Civil rights groups on Monday filed two lawsuits challenging US President Donald Trump's controversial ban on transgender people serving in the country's military.

Both cases said the ban violated US constitutional guarantees of equal protection and due process under the Fifth Amendment, while one said it also infringed on the free speech rights of service members.

The American Civil Liberties Union (ACLU) filed one of the lawsuits in Baltimore federal court on behalf of six transgender people serving in several branches of the army.

"Each and every claim made by President Trump to justify this ban can be easily debunked by the conclusions drawn from the Department of Defense’s own review process," Josh Block, an ACLU lawyer, said in a statement. 

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He added that allowing men and women who are transgender "to serve openly" and providing them with necessary healthcare "does nothing to harm military readiness or unit cohesion".

"Men and women who are transgender with the courage and capacity to serve deserve more from their commander-in-chief," the statement said.

Among the plaintiffs is Petty Officer First Class Brock Stone, who served in the US Navy for nine years.

Stone and his fellow officers said that, with his order, Trump "cast aside the rigorous, evidence-based policy" of the defence department, and "replaced it with discredited myths and stereotypes, uninformed speculation, and animus against people who are transgender".

'Disrespectful and dishonourable'

The second lawsuit was filed in the city of Seattle by Lambda Legal, a group of lawyers fighting for gay rights, and OutServe-SLDN, another group advocating for equality in the military.

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The case, filed on behalf of an army staff sergeant, two transgender people who wish to join the military and various other groups, states that Trump's ban "not only wrongfully prevents patriotic, talented Americans from serving, it also compromises the safety and security" of the country.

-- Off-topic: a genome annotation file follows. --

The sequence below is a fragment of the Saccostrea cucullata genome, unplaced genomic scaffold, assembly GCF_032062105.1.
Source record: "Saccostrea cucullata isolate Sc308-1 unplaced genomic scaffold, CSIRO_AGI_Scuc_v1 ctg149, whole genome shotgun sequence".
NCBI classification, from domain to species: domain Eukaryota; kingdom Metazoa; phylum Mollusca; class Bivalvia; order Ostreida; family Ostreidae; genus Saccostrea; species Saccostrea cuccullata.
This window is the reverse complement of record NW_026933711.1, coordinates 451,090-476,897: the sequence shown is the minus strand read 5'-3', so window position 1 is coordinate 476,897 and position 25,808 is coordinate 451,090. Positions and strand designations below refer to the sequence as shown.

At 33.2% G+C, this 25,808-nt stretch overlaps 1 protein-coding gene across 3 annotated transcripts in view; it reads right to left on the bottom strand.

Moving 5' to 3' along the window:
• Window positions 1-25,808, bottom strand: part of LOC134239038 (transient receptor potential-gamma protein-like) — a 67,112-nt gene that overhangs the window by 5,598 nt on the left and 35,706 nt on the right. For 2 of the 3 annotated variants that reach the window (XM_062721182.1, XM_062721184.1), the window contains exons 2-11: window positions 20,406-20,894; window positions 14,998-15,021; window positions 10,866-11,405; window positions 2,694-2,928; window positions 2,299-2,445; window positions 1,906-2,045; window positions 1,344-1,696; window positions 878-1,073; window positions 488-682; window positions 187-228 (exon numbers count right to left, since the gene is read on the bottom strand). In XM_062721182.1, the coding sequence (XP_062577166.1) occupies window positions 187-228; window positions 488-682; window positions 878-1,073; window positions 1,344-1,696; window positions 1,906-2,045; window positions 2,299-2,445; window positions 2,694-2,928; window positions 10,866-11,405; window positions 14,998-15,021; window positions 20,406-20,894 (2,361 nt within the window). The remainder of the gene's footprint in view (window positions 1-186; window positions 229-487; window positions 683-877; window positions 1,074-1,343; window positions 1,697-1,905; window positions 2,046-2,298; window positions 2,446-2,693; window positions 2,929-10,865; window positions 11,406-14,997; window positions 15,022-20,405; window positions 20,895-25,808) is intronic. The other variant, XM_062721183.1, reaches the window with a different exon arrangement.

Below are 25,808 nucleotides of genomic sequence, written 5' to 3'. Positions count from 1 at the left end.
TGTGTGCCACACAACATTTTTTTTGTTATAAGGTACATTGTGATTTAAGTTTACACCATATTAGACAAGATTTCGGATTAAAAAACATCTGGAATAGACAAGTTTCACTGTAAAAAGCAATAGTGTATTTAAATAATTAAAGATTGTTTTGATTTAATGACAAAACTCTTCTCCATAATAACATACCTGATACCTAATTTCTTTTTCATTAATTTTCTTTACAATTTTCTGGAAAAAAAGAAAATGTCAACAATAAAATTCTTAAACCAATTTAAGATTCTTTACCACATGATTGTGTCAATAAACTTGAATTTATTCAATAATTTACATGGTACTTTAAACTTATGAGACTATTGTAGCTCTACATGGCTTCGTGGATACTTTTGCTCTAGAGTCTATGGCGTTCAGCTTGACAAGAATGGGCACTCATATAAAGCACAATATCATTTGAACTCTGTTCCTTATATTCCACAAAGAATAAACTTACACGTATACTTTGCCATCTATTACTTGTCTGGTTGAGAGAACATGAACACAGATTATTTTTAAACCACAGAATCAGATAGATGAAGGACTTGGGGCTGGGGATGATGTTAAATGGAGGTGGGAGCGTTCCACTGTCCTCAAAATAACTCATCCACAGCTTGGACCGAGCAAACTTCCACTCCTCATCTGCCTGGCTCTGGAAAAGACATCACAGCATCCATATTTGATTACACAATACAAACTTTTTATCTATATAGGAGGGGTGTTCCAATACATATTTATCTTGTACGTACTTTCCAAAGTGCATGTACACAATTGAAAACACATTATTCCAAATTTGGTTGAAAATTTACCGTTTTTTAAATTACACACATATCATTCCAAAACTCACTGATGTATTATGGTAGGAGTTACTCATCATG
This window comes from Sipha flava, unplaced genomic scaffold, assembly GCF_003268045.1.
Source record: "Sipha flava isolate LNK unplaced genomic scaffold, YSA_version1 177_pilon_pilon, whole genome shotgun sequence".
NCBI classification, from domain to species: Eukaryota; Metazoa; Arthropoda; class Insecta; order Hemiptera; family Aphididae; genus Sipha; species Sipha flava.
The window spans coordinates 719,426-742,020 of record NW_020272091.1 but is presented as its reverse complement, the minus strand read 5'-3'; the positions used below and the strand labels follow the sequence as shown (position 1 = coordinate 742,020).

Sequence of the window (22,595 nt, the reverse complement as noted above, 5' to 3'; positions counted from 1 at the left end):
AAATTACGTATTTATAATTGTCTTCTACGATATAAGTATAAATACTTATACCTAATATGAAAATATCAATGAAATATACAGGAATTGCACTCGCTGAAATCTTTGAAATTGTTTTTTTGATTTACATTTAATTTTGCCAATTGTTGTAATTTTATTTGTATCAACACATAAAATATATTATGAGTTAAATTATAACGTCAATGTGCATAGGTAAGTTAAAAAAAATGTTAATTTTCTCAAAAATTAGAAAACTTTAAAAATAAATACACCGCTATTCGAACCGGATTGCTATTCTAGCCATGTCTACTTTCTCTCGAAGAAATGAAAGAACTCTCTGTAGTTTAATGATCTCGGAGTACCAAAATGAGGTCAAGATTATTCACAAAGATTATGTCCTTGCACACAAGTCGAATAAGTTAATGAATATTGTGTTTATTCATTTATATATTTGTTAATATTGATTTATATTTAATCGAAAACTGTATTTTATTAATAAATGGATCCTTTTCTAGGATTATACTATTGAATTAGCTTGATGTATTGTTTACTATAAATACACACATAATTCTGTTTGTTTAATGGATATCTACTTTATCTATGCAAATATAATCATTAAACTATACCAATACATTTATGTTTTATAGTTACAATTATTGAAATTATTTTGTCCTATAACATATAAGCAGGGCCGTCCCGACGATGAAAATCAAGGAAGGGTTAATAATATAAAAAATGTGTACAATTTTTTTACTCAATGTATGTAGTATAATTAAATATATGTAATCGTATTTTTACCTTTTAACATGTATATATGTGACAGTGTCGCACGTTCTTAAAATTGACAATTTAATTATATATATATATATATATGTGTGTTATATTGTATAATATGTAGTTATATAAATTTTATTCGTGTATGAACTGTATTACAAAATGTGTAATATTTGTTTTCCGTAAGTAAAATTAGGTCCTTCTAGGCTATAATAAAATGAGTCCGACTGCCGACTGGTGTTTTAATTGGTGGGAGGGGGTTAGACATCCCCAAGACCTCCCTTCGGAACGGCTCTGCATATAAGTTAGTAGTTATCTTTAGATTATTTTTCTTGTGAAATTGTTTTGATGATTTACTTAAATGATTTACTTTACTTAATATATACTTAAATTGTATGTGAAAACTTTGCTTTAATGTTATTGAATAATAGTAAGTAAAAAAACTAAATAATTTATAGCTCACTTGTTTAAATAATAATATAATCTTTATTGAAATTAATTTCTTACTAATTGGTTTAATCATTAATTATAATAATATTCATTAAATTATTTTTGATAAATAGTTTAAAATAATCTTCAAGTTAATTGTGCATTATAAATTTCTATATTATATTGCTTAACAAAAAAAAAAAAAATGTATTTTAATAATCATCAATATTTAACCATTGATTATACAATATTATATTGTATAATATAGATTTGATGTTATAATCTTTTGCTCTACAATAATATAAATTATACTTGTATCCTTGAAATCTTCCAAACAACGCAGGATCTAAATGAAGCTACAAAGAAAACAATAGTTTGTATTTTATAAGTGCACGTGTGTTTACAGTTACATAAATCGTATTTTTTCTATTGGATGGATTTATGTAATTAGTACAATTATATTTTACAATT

In a statement, Staff Sergeant Catherine Schmid, one of the plaintiffs, said, the ban is "disrespectful and dishonourable".

"I love serving my country, which I've been doing for more than 12 years. Since the ban on open service by transgender men and women was lifted, I've been able to live and serve as my authentic self, which has allowed me to form stronger bonds with my fellow service members."

'Politically-motivated discrimination'

Trump announced the ban in a series of Twitter posts on July 26, reversing a policy of his predecessor, Barack Obama.

It halted years of efforts to eliminate barriers to military service based on sexual orientation or gender identity, including an "Open Service Directive" designed to let transgender people serve without fear of discharge.

The ban was widely seen as an appeal by Trump, a Republican, to his conservative political base.

Civil rights groups and some politicians from both the Democratic and Republican parties accused Trump of politically-motivated discrimination.

Roughly 2,500 active duty personnel are transgender, according to a RAND Corporation study cited last year by Ash Carter, a former defence secretary.

In a statement on Monday, the White House said: "We do not comment on active or pending litigation."

Gay rights groups say Trump's ban violated US constitutional guarantees of equal protection and due process [File: Reuters]

Source: Al Jazeera and news agencies